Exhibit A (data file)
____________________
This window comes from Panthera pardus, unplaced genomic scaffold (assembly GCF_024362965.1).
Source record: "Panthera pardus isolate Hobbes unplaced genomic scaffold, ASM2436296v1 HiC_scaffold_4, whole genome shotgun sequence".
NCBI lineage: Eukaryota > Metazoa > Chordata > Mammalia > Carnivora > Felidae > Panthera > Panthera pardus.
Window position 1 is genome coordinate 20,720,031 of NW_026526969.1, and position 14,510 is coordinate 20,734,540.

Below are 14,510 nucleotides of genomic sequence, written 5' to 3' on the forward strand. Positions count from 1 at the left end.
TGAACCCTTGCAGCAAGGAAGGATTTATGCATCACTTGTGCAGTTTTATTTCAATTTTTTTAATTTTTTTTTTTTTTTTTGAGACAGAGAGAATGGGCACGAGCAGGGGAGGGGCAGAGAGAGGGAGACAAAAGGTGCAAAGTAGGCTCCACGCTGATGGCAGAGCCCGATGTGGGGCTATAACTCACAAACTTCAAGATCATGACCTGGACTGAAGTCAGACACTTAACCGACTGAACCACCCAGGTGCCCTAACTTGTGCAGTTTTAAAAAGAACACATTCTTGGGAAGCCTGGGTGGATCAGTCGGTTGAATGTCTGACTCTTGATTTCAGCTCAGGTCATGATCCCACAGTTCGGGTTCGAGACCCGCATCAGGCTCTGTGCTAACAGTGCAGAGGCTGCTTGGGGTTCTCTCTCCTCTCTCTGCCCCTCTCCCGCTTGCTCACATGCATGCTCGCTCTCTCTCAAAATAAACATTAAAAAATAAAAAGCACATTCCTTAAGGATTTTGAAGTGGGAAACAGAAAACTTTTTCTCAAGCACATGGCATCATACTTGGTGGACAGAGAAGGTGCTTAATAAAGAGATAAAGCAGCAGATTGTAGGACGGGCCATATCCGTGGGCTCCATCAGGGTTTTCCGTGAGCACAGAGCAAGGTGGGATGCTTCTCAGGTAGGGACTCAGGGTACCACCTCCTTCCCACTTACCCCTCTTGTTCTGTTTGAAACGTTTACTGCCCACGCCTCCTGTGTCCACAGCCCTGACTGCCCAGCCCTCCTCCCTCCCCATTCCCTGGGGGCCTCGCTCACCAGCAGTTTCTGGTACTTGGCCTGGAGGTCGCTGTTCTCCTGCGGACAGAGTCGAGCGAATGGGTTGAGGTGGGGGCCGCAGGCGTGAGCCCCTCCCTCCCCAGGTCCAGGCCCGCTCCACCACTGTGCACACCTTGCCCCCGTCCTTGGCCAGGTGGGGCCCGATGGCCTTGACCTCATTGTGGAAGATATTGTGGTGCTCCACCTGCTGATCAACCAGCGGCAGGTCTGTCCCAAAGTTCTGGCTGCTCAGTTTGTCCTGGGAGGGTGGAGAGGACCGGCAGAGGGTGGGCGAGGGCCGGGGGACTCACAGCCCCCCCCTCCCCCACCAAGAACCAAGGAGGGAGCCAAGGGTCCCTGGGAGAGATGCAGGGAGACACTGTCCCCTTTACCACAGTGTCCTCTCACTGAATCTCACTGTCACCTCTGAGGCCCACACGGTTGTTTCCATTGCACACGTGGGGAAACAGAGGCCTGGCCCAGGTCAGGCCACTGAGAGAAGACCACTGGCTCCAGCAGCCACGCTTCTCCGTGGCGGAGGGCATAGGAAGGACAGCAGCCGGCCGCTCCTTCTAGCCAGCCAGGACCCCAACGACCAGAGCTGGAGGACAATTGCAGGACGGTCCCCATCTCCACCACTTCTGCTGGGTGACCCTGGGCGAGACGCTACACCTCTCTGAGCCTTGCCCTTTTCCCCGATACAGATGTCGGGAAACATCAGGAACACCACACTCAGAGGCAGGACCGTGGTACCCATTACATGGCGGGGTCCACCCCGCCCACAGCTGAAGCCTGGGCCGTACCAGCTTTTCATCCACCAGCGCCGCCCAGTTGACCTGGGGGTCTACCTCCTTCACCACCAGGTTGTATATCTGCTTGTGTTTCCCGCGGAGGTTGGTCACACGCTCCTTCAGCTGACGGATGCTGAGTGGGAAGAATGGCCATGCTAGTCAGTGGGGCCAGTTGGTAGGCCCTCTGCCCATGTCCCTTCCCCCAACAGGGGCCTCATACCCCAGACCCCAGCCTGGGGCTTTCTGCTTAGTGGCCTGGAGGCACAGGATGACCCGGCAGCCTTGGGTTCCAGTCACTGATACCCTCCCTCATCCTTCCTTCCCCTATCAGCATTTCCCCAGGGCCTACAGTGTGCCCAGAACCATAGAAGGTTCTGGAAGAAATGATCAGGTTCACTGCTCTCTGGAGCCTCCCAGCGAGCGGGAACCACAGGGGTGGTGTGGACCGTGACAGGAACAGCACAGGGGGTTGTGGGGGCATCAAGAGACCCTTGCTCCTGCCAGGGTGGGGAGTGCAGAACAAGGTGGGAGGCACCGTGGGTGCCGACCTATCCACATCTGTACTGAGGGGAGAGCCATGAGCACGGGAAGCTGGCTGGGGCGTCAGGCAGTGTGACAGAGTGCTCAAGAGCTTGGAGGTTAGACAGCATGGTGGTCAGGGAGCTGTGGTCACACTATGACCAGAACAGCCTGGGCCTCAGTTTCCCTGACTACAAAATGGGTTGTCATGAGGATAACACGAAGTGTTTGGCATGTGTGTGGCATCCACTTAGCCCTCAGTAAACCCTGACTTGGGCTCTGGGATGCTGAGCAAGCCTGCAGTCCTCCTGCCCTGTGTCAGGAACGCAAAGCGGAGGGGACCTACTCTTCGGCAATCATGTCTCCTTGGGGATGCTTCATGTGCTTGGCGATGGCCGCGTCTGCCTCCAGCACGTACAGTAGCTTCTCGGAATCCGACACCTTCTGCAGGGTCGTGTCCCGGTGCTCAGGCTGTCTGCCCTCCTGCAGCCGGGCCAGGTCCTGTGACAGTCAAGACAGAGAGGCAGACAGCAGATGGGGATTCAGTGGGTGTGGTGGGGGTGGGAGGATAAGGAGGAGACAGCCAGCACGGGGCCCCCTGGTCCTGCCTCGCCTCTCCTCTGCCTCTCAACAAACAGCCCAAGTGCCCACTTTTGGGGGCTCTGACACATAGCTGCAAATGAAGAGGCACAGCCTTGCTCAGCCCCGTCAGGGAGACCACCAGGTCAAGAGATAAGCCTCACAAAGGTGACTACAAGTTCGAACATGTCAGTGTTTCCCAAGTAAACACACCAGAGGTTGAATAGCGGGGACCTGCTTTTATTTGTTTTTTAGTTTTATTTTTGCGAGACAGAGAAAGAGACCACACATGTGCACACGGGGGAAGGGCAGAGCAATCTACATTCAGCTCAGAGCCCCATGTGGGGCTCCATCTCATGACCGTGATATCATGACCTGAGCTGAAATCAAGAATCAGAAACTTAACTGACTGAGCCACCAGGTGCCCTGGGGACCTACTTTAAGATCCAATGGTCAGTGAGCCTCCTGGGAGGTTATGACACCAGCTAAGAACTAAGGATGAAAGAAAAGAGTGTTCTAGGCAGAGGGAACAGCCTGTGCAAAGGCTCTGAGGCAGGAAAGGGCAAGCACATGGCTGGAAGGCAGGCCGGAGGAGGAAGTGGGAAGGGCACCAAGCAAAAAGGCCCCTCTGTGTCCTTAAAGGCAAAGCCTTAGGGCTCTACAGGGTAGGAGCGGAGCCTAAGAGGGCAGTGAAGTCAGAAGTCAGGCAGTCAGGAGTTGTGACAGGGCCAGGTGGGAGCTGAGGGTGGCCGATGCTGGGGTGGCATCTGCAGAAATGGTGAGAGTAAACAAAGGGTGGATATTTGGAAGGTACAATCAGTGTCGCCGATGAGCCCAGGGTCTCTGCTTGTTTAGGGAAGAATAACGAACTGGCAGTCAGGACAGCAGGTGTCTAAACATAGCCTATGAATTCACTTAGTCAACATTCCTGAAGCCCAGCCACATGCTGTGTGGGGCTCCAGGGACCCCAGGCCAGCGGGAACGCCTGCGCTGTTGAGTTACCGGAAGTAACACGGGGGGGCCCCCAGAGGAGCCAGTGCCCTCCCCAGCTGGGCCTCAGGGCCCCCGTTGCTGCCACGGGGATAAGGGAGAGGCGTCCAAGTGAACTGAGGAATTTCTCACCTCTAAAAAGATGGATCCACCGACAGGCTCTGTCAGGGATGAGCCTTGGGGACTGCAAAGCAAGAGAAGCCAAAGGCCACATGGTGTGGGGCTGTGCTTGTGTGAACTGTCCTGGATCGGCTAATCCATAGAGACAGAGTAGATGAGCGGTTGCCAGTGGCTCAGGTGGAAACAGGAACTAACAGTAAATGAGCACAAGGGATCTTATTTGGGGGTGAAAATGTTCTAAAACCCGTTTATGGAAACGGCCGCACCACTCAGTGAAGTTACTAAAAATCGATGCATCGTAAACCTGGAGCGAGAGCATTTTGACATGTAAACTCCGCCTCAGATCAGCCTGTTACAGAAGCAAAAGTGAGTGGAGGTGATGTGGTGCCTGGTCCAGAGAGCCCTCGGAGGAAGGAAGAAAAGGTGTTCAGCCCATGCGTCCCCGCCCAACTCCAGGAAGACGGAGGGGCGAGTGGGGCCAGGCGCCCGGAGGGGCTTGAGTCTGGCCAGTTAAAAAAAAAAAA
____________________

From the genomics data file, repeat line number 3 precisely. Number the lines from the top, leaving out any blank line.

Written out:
NCBI lineage: Eukaryota > Metazoa > Chordata > Mammalia > Carnivora > Felidae > Panthera > Panthera pardus.